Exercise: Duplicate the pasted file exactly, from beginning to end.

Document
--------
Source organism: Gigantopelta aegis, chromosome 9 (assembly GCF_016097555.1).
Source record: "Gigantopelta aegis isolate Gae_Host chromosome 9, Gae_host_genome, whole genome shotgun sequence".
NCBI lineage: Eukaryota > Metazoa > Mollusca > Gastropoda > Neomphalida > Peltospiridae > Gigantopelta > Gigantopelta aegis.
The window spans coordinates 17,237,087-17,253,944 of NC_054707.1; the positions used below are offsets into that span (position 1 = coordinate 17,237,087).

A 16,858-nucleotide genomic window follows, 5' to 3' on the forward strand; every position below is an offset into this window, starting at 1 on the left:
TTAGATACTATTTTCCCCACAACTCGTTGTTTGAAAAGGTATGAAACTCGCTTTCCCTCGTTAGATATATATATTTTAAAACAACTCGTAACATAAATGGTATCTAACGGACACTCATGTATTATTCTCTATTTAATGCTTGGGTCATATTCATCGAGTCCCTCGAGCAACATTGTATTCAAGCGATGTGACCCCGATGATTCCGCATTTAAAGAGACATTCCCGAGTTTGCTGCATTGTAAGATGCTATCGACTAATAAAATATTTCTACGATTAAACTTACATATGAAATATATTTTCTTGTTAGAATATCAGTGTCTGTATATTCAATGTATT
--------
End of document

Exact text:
Source organism: Gigantopelta aegis, chromosome 9 (assembly GCF_016097555.1).
Source record: "Gigantopelta aegis isolate Gae_Host chromosome 9, Gae_host_genome, whole genome shotgun sequence".
NCBI lineage: Eukaryota > Metazoa > Mollusca > Gastropoda > Neomphalida > Peltospiridae > Gigantopelta > Gigantopelta aegis.
The window spans coordinates 17,237,087-17,253,944 of NC_054707.1; the positions used below are offsets into that span (position 1 = coordinate 17,237,087).

A 16,858-nucleotide genomic window follows, 5' to 3' on the forward strand; every position below is an offset into this window, starting at 1 on the left:
TTAGATACTATTTTCCCCACAACTCGTTGTTTGAAAAGGTATGAAACTCGCTTTCCCTCGTTAGATATATATATTTTAAAACAACTCGTAACATAAATGGTATCTAACGGACACTCATGTATTATTCTCTATTTAATGCTTGGGTCATATTCATCGAGTCCCTCGAGCAACATTGTATTCAAGCGATGTGACCCCGATGATTCCGCATTTAAAGAGACATTCCCGAGTTTGCTGCATTGTAAGATGCTATCGACTAATAAAATATTTCTACGATTAAACTTACATATGAAATATATTTTCTTGTTAGAATATCAGTGTCTGTATATTCAATGTATT